Document Type


Date of Degree

Spring 2018

Degree Name

MS (Master of Science)

Degree In

Electrical and Computer Engineering

First Advisor

Garvin, Mona K

First Committee Member

Jacob, Mathews

Second Committee Member

Johnson, Hans


The optic disc is the region of the retina where the optic nerve exits the back of the eye. A number of conditions can cause the optic disc to swell. Papilledema, optic disc swelling caused by raised intracranial pressure (ICP), and nonarteritic anterior ischemic optic neuropathy (NAION), swelling caused by reduced blood flow to the back of the eye, are two such conditions. Rapid, accurate diagnosis of the cause of disc swelling is important, as with papilledema the underlying cause of raised ICP could potentially be life-threatening and may require immediate intervention.

The current clinical standard for diagnosing and assessing papilledema is a subjective measure based on qualitative inferences drawn from fundus images. Even with the expert training required to properly perform the assessment, measurements and results can vary significantly between clinicians. As such, the need for a rapid, accurate diagnostic tool for optic disc swelling is clear.

Shape analysis of the structures of the retina has emerged as a promising quantitative tool for distinguishing between causes of optic disc swelling. Optic disc swelling can cause the retinal surfaces to distort, taking on shapes that differ from their normal arrangement. Recent work has examined how changes in the shape of one of these surfaces, Bruch's membrane (BM), varies between different types of optic disc swelling, containing clinically-relevant information.

The inner limiting membrane (ILM), the most anterior retinal surface and furthest from BM, can take on shapes that are distinct from the more posterior layers when the optic disc becomes swollen. These unique shape characteristics have yet to be explored for their potential clinical utility. This thesis develops new shape models of the ILM.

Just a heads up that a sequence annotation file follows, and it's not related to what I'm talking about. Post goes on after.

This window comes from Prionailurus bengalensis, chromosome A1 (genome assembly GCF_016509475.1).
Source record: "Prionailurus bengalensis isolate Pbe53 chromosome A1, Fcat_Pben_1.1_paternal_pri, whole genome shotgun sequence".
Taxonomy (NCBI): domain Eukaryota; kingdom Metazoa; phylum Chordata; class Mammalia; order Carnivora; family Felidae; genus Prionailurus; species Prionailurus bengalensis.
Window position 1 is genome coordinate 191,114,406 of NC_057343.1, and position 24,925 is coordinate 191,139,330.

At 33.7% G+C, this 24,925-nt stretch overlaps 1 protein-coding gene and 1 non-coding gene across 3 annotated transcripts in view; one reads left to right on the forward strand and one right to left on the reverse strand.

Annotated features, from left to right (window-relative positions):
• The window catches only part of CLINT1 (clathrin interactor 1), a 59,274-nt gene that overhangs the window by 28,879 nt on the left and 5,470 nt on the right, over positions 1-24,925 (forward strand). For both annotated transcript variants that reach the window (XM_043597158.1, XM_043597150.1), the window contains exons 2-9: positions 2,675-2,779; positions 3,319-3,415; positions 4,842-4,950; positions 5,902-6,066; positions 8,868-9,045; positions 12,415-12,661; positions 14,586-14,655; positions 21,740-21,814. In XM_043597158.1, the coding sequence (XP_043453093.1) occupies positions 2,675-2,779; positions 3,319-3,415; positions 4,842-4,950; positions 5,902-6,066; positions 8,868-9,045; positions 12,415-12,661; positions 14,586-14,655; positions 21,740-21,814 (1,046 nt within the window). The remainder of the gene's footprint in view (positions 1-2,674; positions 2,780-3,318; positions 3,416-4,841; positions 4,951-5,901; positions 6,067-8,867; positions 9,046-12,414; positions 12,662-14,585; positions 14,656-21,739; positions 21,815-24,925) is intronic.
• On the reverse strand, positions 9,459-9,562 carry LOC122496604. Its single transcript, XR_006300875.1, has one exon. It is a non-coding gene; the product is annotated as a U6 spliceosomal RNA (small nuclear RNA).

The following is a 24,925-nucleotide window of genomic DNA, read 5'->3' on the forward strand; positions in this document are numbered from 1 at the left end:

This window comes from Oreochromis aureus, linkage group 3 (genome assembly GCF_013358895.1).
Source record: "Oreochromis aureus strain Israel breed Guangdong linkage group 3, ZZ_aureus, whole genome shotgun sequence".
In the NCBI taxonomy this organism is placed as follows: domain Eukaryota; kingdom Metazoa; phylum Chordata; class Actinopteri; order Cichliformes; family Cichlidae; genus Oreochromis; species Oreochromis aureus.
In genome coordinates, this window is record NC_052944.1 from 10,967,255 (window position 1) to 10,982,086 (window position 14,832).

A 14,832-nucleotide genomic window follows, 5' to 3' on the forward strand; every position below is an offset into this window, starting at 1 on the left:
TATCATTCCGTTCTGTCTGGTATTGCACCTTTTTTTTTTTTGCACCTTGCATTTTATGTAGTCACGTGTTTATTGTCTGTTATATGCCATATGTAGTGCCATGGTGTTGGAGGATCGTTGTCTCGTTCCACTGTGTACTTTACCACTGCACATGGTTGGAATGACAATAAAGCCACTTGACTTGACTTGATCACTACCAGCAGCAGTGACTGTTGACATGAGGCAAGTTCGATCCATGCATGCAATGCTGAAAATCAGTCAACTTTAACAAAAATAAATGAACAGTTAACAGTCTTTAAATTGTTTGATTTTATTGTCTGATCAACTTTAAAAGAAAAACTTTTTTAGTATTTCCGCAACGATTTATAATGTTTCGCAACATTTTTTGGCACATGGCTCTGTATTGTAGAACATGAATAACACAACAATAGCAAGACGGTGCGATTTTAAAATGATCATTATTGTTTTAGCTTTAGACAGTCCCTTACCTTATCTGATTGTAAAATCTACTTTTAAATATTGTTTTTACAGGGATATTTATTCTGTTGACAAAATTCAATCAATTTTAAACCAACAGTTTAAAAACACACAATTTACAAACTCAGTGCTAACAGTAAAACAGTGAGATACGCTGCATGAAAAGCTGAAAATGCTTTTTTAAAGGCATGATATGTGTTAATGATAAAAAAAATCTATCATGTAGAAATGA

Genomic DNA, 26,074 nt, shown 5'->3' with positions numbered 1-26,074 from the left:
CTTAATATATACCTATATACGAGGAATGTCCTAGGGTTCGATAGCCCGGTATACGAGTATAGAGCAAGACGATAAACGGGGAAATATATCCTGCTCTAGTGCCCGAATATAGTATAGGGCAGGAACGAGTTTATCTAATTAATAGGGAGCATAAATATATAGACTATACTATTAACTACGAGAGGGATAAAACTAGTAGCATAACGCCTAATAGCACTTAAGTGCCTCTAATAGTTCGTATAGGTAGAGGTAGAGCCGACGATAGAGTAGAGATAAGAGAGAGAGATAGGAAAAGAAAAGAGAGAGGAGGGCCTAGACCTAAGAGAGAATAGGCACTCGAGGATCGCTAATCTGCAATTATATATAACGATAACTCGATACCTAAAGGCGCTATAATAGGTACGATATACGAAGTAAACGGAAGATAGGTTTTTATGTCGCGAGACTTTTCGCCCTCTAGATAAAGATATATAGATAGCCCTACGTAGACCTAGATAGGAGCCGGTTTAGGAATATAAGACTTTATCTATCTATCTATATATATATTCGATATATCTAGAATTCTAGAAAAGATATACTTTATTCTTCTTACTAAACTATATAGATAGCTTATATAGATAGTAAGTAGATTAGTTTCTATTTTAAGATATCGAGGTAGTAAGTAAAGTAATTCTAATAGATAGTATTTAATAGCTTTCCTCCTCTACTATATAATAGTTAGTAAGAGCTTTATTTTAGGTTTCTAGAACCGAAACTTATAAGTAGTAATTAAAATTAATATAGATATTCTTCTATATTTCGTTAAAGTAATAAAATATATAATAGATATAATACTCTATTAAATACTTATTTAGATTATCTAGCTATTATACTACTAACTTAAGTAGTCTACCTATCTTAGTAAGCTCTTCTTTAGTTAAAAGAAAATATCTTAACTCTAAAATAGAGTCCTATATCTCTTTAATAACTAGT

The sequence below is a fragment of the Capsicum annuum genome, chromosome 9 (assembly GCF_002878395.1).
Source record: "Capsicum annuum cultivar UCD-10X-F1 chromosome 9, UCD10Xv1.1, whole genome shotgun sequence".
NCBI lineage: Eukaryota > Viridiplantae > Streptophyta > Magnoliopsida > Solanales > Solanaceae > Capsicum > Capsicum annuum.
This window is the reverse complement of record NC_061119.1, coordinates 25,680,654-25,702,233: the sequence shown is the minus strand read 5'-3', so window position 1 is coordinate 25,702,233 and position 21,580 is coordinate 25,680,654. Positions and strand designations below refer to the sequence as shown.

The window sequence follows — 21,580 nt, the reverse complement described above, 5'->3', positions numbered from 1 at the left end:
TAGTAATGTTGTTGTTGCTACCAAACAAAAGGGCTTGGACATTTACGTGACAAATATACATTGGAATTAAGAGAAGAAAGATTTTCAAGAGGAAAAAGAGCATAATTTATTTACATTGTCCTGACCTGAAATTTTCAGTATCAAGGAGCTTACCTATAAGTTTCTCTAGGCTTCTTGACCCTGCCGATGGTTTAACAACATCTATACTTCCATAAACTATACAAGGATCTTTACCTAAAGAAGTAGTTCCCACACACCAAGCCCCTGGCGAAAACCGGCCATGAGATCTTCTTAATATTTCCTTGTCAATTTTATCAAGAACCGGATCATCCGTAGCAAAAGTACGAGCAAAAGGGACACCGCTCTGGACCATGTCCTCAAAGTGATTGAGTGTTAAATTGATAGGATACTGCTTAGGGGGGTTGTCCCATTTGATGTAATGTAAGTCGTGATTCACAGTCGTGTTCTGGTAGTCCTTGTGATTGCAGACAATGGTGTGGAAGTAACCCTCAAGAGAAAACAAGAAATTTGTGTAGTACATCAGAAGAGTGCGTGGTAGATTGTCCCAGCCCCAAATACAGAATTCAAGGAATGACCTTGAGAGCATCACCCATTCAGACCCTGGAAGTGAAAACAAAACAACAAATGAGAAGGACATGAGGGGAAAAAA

The ultimate goal of this work is to develop noninvasive, automated diagnostic tools for clinical use. To that end, a necessary first step in establishing clinical relevance is demonstrating the utility of retinal shape information in a machine learning classifier. Retinal layer shape information and regional volume measurements acquired from spectral-domain optical coherence tomography scans from 78 patients (39 papilledema, 39 NAION) was used to train random forest classifiers to distinguish between cases of papilledema and NAION.

On average, the classifiers were able to correctly distinguish between papilledema and NAION 85.7±2.0% of the time, confirming the usefulness of retinal layer shapes for determining the cause of optic disc swelling. The results of this experiment are encouraging for future studies that will include more patients and attempt to differentiate between additional causes of optic disc edema.


Automated diagnostics, Image processing, Machine learning, Optic disc swelling, Principal components analysis, Shape analysis


xii, 59 pages


Includes bibliographical references (pages 54-59).


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Copyright © 2018 John William Miller